While those cook down, put on a kettle with 2 cups of water- you need a 1:1 ratio of cous cous to boiling water, so we’re hoping to end up with 1.5 cups of boiling water for our 1.5 cups of cous cous. Put your cous cous in a bowl, pour the boiling water (measure it) in overtop and then cover the cous cous to cook. Fluff it up in ten minutes and it’s ready.

HPIM0042 (2).JPG

Back to your ragout. Open a tin of whole tomatoes and crush them in a bowl with your hands- then add them to your ragout, with their juice. The sauce will cook to a thicker consistency, don’t worry, just keep the heat decently high. At this point, I like to add a parmesan rind. These are commonly regarded as trash but any Italian nonna would smack you for throwing them out- you can add them to soups, sauces and ragouts to add depth of flavor and a slight saltiness without adding salt. We’ll remove it at the end.


When your ragout is almost done, add 1/4 of a bag of frozen kale (spinach is nice, too if you don’t have access to frozen kale or it’s a bit rich for your budget).


To assemble your meal, mix your cous cous and lentils together, then top with mushroom ragout. If you have it available, a sprinkle of parmesan is perfect!

I hope this gives you an idea of an easy freezer meal you can whip up this weekend to have for when you don’t feel like cooking! This is also nice if you have guests that are vegetarian or vegan- make sure you leave out the parm and are using oil instead of butter, and you’re good to go!

Dill Pesto Chicken Burger

Hey guys!

I thought it was only fitting after my easy tatziki recipe to give you something to eat it with! Even better, I thought it would be great to make that something incorporate the awesome dill pesto I made recently!

This is a great way to make a batch of burgers to keep in the freezer for a night where it’s just too busy (or too hot, or too whatever) to cook. I will usually pull out a half cup of frozen rice and eat this with some tatziki and cut vegetables.

Dill Pesto Chicken Burger

$10.36 or $0.65 per burger

2 pounds of ground chicken- $4

~150grams of bread crumbs- $1.25

1/2 a cup of parmesan cheese- $3.38

2 eggs- $0.45

Dill pesto- $1.28

Start off by putting everything in a bowl (yup, everything!). Season liberally with pepper, less liberally with salt (because of the parmesan).  Set out a tray or 2-3 plates to put your formed patties on, and put a pan (or three, if you’re me) on the stove with about half a tablespoon of olive oil in it.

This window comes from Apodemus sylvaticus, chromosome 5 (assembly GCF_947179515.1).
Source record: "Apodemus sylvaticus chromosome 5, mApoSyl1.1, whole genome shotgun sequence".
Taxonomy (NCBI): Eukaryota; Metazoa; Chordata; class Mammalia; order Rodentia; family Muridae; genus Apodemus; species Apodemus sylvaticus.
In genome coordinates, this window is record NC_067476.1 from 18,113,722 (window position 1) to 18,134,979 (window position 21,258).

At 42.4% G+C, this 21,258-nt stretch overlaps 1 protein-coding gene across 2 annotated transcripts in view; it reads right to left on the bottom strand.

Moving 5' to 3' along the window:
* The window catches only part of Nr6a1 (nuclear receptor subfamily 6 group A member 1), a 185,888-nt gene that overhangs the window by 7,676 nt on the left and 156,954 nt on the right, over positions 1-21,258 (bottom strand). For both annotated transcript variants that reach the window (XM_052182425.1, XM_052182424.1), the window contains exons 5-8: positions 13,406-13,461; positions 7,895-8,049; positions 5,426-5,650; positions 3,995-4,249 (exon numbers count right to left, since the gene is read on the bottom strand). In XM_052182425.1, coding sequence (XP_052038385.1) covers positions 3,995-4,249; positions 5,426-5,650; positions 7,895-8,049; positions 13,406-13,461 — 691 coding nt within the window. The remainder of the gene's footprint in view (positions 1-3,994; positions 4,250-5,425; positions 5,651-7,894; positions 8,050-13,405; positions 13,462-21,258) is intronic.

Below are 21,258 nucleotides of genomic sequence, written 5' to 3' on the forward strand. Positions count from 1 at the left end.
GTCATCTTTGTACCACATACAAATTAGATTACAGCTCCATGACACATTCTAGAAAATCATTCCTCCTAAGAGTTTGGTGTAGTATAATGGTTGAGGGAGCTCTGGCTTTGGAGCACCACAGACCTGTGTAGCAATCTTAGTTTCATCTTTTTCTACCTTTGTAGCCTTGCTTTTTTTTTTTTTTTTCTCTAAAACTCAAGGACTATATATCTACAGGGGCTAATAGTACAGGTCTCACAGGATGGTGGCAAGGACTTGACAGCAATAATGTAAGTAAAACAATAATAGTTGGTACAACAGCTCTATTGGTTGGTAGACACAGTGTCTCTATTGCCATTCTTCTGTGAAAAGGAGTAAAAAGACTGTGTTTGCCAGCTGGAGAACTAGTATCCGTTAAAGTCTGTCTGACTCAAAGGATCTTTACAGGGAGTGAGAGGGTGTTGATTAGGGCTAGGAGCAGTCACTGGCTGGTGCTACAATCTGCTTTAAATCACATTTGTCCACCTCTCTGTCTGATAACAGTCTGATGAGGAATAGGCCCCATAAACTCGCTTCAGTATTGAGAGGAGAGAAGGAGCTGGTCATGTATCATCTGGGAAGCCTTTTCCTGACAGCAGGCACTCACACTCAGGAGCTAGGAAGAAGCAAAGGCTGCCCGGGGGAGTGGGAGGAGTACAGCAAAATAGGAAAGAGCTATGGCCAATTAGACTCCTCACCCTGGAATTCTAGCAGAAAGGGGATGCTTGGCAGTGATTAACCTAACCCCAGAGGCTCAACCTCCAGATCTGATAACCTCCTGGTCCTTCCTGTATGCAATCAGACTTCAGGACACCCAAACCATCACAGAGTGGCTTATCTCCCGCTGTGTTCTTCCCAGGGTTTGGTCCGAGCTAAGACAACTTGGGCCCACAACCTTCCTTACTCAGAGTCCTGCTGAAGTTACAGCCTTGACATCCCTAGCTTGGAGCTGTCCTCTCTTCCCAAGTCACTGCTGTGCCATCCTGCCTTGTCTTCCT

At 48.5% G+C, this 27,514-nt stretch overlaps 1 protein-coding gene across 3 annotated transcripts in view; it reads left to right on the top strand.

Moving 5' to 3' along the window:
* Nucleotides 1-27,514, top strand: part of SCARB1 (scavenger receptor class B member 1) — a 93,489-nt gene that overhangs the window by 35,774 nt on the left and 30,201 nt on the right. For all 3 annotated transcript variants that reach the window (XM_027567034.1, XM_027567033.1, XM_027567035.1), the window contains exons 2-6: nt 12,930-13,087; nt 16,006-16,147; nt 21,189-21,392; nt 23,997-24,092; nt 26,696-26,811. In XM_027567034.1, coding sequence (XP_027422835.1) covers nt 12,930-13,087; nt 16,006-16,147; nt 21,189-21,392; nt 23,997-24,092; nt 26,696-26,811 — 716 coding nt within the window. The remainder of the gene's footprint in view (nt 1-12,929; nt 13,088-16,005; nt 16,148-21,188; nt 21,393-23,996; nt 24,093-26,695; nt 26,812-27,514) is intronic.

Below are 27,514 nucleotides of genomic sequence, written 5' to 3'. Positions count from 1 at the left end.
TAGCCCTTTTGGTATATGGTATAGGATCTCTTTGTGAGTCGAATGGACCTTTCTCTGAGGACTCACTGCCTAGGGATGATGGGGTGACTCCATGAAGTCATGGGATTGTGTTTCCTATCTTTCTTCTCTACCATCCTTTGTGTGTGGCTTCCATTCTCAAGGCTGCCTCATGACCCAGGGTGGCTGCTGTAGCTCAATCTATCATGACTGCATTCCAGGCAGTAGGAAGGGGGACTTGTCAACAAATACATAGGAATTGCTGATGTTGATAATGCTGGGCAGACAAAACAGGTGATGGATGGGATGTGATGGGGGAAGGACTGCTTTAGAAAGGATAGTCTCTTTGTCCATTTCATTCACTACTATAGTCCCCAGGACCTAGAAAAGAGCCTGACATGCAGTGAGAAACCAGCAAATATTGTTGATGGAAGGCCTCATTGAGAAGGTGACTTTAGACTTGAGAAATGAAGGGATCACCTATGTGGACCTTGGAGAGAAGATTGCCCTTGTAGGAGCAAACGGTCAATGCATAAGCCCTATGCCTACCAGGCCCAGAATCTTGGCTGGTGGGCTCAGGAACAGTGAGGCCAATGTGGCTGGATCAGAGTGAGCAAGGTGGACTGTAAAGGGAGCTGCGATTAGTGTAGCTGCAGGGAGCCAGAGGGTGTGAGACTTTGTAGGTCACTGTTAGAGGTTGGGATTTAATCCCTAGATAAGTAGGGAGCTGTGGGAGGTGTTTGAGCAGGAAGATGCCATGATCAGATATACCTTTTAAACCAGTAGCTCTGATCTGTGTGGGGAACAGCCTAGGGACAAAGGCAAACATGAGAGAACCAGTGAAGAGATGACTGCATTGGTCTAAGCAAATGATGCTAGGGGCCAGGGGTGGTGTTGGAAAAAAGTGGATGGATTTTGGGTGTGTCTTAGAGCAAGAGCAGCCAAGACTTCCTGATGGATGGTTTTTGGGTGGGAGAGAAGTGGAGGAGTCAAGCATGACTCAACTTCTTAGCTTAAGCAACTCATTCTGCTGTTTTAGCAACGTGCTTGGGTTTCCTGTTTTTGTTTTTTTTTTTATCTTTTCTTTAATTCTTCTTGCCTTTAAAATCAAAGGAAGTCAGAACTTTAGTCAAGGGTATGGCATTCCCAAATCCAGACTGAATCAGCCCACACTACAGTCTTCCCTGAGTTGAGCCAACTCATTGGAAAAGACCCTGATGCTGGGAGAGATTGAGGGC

Now, make sure your hands are very clean, because you need to get your hands in that bowl and mix everything fully together. It should feel like you could make a snowball with your meat mix- if it’s too sloppy, you need to add more bread crumbs.


Once all of your patties are formed, pop them into a hot pan. Don’t peek at them for a solid minute, you want to form a crust that will make sure your burgers stay in tact when you flip them.


Once you have waited that time and peeked at the underside of your burgers to see them turning brown, flip them carefully.


Once all of your burgers are flipped, get your meat thermometer ready. It is extremely important to check your ground chicken burgers for safe cooking temperature- not just to avoid food borne illness, but also to preserve the deliciousness of your burger by not overcooking them! You need an internal temperature of 165 degrees Fahrenheit for ground poultry. If you ever need a safe cooking temperature, the Government of Canada has your back.


Once you’ve hit the magical 165 degrees, you can take those babies off and either eat them, or cool them and pop them in the freezer for the next time you need a quick meal!

Easy Tatziki

Do you remember this post where I said I eat my chicken and rice with fresh, home made tatziki? Here’s a reminder:


What I didn’t tell you in that post is how I make my own tatziki for a lot more of an affordable price than purchasing it in the store. My favorite store bought tatziki is definitely the President’s Choice Traditional Tatziki, but it is $5.89 for about 1.5 cups (484grams). In this post I’m going to show you how I make the same amount at home in about 5 minutes, for only $2.


Easy Tatziki

$2, or $0.40 a serving

1/3 of a container of 0% greek yogurt: $1.27

2 cloves of garlic: $0.17

1/3 of a long english cucumber: $0.48

A few sprigs of dill (optional, but recommended): $0.07


Start off by putting about a third of your container of greek yogurt into a mixing bowl. Wash up your dill.


Next, tear your dill into small pieces, and then grate your cloves of garlic and cucumber into the bowl above it. Don’t worry about there being quite a bit of cucumber juice. This will water the mix down so that it is easy to dip veggies, flatbread or chicken in!


Once everything is in the bowl, give it a good stir around! It’s really that easy and is like getting your tatziki 65% off, every time!



Do you have a favorite cost saving kitchen hack? I’d love to hear about it!